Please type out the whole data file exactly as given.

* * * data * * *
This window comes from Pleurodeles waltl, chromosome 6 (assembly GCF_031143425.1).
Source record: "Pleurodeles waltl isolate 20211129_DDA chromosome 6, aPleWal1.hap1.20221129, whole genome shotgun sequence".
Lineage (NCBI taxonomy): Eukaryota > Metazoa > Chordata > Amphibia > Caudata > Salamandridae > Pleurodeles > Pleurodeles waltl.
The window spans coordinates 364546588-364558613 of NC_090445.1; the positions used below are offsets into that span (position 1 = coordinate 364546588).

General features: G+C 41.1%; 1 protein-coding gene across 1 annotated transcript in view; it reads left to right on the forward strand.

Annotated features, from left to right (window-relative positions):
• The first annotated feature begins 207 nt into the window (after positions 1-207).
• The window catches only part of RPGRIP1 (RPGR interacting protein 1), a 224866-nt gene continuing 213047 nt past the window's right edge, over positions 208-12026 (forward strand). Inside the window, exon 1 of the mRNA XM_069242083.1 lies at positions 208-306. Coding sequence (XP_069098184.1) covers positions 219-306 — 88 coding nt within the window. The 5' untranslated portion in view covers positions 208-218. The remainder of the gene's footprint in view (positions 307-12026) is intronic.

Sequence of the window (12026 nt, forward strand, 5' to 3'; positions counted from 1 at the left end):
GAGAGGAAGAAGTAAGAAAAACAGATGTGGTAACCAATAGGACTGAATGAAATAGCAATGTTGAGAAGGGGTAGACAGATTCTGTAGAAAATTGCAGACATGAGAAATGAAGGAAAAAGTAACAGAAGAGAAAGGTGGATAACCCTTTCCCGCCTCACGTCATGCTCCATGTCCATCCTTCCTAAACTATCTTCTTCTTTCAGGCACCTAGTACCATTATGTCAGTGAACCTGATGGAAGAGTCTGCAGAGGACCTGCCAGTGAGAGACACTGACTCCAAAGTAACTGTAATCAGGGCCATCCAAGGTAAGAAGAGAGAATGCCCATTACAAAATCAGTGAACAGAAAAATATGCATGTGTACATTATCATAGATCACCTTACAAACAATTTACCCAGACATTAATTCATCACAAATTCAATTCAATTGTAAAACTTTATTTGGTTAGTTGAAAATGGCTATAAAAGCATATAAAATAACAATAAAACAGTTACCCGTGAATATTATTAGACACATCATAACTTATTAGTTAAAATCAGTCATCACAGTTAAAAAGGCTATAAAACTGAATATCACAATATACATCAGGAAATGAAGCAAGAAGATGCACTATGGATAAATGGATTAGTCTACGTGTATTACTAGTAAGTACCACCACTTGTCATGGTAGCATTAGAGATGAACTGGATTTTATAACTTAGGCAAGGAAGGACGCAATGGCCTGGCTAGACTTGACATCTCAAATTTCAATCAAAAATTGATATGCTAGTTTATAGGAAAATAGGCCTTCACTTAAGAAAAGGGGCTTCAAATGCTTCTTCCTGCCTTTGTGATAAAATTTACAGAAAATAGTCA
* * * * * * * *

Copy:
This window comes from Pleurodeles waltl, chromosome 6 (assembly GCF_031143425.1).
Source record: "Pleurodeles waltl isolate 20211129_DDA chromosome 6, aPleWal1.hap1.20221129, whole genome shotgun sequence".
Lineage (NCBI taxonomy): Eukaryota > Metazoa > Chordata > Amphibia > Caudata > Salamandridae > Pleurodeles > Pleurodeles waltl.
The window spans coordinates 364546588-364558613 of NC_090445.1; the positions used below are offsets into that span (position 1 = coordinate 364546588).

General features: G+C 41.1%; 1 protein-coding gene across 1 annotated transcript in view; it reads left to right on the forward strand.

Annotated features, from left to right (window-relative positions):
• The first annotated feature begins 207 nt into the window (after positions 1-207).
• The window catches only part of RPGRIP1 (RPGR interacting protein 1), a 224866-nt gene continuing 213047 nt past the window's right edge, over positions 208-12026 (forward strand). Inside the window, exon 1 of the mRNA XM_069242083.1 lies at positions 208-306. Coding sequence (XP_069098184.1) covers positions 219-306 — 88 coding nt within the window. The 5' untranslated portion in view covers positions 208-218. The remainder of the gene's footprint in view (positions 307-12026) is intronic.

Sequence of the window (12026 nt, forward strand, 5' to 3'; positions counted from 1 at the left end):
GAGAGGAAGAAGTAAGAAAAACAGATGTGGTAACCAATAGGACTGAATGAAATAGCAATGTTGAGAAGGGGTAGACAGATTCTGTAGAAAATTGCAGACATGAGAAATGAAGGAAAAAGTAACAGAAGAGAAAGGTGGATAACCCTTTCCCGCCTCACGTCATGCTCCATGTCCATCCTTCCTAAACTATCTTCTTCTTTCAGGCACCTAGTACCATTATGTCAGTGAACCTGATGGAAGAGTCTGCAGAGGACCTGCCAGTGAGAGACACTGACTCCAAAGTAACTGTAATCAGGGCCATCCAAGGTAAGAAGAGAGAATGCCCATTACAAAATCAGTGAACAGAAAAATATGCATGTGTACATTATCATAGATCACCTTACAAACAATTTACCCAGACATTAATTCATCACAAATTCAATTCAATTGTAAAACTTTATTTGGTTAGTTGAAAATGGCTATAAAAGCATATAAAATAACAATAAAACAGTTACCCGTGAATATTATTAGACACATCATAACTTATTAGTTAAAATCAGTCATCACAGTTAAAAAGGCTATAAAACTGAATATCACAATATACATCAGGAAATGAAGCAAGAAGATGCACTATGGATAAATGGATTAGTCTACGTGTATTACTAGTAAGTACCACCACTTGTCATGGTAGCATTAGAGATGAACTGGATTTTATAACTTAGGCAAGGAAGGACGCAATGGCCTGGCTAGACTTGACATCTCAAATTTCAATCAAAAATTGATATGCTAGTTTATAGGAAAATAGGCCTTCACTTAAGAAAAGGGGCTTCAAATGCTTCTTCCTGCCTTTGTGATAAAATTTACAGAAAATAGTCA